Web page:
Taiwanese lawmakers have drafted a bill aimed at prohibiting mainland Chinese streaming services on the island, including key-players Tencent and iQIYI. The proposed law sets out a multitude of regulations and will punish local service providers for working with the Chinese 'over-the-top' (OTT) platforms.
Over the coming weeks, legislators will discuss and finalise the draft before submitting it for rubber-stamping by Taiwan’s Executive Yuan. If passed in its present form, the “Internet Audiovisual Service Management Law” would ban streaming services, including Tencent Music and Tencent Video, among others, and allow government powers to fine service providers for infractions.
The legislation comes amid an atmosphere of growing tension in the wake of China passing its controversial security law in Hong Kong. It proposes fines of up to NT $5 million ($169,000) for local telecommunications companies and internet service providers that supply OTT streaming services from bodies in mainland China. The law would also prevent Taiwanese companies from providing internet, cloud storage, or other services and equipment to streaming companies deemed illegal, in a move aimed at thwarting international partnership workarounds from mainland Chinese companies.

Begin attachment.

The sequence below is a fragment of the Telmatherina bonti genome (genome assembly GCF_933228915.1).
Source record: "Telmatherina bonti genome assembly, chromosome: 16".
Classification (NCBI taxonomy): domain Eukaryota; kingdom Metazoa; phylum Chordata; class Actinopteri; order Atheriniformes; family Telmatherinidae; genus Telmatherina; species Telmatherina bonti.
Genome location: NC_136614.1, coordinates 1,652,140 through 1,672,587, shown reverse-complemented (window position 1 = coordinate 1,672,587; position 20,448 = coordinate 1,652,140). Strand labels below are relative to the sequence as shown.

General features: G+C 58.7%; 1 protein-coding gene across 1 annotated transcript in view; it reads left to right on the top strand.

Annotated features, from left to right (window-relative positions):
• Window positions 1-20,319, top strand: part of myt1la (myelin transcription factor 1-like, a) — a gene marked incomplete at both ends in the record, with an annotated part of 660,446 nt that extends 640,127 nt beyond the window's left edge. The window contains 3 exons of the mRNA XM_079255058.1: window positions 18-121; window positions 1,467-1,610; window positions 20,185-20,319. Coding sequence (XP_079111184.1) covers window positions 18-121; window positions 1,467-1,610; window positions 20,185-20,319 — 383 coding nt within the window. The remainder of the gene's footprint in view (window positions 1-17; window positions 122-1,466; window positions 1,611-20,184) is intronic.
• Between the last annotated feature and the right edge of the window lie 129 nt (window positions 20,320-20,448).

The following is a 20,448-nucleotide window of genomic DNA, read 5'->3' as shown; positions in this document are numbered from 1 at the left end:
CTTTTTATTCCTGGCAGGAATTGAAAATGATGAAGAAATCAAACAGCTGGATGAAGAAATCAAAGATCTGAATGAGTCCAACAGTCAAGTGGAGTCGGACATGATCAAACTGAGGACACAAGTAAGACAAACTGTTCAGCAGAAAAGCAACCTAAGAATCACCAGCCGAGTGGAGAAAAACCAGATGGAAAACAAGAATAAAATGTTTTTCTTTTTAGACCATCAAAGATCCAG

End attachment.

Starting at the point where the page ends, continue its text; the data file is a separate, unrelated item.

According to Taiwanese media, the bill is being initiated by the country's National Communications Commission in an attempt to oppose what it percieves as the Communist Party of China’s increasing interference in local affairs. The NCC has stated that it wishes to regulate OTT services offered in Taiwan and aims to specifically target mainland Chinese operators that have been supplying streaming services on the island without a permit.
Other streaming giants such as Netflix, as well as local players Catchplay and FriDay, may also be obliged to register with the NCC and provide regular business records. Until the draft is finalised it remains to be seen how the bill will impact upon such services. Mixmag Asia will report new information when it arises.